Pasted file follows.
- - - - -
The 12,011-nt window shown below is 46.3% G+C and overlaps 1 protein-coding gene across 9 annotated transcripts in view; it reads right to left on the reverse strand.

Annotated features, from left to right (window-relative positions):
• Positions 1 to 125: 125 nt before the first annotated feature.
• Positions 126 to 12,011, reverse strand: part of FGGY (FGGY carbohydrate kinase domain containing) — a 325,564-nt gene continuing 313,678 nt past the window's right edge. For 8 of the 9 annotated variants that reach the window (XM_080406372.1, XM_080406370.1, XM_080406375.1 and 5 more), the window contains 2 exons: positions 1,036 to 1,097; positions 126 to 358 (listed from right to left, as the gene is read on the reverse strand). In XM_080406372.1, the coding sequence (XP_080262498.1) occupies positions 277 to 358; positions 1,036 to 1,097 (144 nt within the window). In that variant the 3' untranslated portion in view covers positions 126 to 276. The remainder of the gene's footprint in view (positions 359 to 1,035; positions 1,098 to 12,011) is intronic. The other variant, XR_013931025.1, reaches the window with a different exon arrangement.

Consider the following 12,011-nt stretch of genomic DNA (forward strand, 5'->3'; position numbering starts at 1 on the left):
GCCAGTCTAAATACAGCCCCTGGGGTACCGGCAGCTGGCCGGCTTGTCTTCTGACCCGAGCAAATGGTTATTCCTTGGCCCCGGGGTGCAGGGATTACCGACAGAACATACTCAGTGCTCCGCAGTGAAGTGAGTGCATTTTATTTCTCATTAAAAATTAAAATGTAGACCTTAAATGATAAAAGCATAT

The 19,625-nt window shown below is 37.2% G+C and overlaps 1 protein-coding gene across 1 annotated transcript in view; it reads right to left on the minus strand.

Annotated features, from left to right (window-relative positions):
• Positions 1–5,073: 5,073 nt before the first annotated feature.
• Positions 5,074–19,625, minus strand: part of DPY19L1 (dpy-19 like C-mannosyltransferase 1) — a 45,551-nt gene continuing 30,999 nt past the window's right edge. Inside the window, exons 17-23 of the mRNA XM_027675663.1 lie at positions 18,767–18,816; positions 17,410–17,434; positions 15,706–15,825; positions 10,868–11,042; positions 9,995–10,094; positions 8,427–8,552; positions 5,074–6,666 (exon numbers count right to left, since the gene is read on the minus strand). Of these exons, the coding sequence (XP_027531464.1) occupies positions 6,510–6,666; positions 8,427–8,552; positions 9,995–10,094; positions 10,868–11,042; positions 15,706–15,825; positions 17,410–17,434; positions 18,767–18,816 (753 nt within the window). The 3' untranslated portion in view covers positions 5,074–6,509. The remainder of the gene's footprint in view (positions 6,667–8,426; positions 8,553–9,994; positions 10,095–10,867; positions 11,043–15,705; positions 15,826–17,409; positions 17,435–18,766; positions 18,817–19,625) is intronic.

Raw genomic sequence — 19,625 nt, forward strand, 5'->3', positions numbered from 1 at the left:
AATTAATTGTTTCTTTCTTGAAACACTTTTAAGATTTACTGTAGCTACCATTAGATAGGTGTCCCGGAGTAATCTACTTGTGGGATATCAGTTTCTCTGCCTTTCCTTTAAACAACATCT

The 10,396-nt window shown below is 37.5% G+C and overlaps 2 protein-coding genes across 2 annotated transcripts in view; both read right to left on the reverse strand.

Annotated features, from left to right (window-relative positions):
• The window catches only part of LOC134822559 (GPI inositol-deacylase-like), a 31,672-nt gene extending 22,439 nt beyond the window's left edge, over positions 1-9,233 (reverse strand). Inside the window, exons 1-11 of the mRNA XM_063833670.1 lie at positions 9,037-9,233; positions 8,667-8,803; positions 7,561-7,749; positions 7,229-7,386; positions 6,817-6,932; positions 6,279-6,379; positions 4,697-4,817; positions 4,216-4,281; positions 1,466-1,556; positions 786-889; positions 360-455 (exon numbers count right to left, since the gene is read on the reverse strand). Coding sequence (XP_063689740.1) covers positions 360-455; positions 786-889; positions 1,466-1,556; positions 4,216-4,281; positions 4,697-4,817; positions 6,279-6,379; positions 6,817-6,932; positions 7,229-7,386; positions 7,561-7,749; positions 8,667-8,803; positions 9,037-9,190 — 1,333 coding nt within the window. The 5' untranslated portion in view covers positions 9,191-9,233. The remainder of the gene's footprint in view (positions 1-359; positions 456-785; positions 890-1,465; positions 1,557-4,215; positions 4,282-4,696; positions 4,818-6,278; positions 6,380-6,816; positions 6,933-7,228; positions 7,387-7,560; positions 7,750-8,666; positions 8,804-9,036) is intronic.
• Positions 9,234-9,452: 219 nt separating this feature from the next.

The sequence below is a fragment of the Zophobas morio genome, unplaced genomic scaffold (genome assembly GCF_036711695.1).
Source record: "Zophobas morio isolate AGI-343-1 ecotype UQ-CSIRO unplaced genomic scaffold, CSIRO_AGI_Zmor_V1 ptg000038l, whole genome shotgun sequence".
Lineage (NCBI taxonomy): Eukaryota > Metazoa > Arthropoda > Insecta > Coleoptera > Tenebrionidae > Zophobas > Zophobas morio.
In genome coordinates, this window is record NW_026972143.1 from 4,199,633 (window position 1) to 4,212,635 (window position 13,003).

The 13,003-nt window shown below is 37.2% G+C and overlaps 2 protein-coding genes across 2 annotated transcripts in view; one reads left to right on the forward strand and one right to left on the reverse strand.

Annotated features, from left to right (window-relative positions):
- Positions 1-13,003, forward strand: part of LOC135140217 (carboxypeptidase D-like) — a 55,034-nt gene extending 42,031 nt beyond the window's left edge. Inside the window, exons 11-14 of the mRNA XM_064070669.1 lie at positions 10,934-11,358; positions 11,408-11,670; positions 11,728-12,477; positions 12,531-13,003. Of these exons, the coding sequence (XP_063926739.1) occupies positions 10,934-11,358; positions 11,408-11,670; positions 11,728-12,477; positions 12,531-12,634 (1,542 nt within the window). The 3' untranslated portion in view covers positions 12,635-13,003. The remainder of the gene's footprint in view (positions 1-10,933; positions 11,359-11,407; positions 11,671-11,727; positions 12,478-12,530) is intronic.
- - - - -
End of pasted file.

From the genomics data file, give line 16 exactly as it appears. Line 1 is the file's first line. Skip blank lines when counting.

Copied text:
• Positions 9,234-9,452: 219 nt separating this feature from the next.